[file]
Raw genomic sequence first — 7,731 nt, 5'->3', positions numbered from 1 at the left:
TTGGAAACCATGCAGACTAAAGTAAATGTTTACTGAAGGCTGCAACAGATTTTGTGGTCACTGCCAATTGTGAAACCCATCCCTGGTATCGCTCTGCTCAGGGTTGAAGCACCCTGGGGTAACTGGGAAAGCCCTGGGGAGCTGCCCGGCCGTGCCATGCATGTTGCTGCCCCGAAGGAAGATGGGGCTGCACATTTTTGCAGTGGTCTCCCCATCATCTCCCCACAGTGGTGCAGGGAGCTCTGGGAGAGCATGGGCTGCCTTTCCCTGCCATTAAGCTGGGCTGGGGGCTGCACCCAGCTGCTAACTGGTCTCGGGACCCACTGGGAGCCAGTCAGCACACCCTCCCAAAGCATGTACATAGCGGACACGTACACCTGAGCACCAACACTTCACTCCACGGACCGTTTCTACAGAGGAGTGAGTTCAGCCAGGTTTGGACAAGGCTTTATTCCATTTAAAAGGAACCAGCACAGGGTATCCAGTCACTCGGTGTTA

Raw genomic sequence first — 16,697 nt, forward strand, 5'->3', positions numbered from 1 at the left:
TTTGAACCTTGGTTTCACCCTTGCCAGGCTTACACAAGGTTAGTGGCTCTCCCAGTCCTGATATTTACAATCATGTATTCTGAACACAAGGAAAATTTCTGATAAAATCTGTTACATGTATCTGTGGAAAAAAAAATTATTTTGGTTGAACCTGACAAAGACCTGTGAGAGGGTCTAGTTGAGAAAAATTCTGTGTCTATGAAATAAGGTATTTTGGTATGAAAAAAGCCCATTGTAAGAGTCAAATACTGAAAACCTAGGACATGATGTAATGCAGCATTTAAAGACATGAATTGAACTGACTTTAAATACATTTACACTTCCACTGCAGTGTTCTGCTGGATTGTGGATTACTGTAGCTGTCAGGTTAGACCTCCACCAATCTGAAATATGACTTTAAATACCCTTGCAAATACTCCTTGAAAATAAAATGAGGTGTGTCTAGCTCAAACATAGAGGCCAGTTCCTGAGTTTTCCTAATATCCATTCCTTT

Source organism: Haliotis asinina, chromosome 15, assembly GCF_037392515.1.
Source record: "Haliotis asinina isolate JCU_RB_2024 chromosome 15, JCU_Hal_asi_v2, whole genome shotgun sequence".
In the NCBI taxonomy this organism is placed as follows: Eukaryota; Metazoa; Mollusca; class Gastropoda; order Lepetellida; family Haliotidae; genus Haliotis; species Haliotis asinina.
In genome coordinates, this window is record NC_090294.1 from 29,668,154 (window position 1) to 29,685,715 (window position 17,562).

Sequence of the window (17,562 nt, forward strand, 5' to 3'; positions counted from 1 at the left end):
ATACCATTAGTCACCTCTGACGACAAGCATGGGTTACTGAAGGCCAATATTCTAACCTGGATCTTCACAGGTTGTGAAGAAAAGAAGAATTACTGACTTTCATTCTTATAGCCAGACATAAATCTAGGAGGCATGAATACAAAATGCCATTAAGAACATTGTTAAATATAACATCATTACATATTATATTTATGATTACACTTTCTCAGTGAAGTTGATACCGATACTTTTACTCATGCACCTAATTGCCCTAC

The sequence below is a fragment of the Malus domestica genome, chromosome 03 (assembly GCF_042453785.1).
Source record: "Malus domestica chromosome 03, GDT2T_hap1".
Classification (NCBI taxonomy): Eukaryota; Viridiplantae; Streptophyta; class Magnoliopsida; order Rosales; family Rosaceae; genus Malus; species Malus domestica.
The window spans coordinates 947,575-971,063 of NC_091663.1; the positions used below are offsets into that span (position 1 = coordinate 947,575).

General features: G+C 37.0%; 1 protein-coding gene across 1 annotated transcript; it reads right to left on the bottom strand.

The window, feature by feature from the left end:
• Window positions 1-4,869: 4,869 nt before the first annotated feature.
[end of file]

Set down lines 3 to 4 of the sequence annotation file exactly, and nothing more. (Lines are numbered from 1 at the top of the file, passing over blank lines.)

Raw genomic sequence first — 16,697 nt, forward strand, 5'->3', positions numbered from 1 at the left:
TTTGAACCTTGGTTTCACCCTTGCCAGGCTTACACAAGGTTAGTGGCTCTCCCAGTCCTGATATTTACAATCATGTATTCTGAACACAAGGAAAATTTCTGATAAAATCTGTTACATGTATCTGTGGAAAAAAAAATTATTTTGGTTGAACCTGACAAAGACCTGTGAGAGGGTCTAGTTGAGAAAAATTCTGTGTCTATGAAATAAGGTATTTTGGTATGAAAAAAGCCCATTGTAAGAGTCAAATACTGAAAACCTAGGACATGATGTAATGCAGCATTTAAAGACATGAATTGAACTGACTTTAAATACATTTACACTTCCACTGCAGTGTTCTGCTGGATTGTGGATTACTGTAGCTGTCAGGTTAGACCTCCACCAATCTGAAATATGACTTTAAATACCCTTGCAAATACTCCTTGAAAATAAAATGAGGTGTGTCTAGCTCAAACATAGAGGCCAGTTCCTGAGTTTTCCTAATATCCATTCCTTT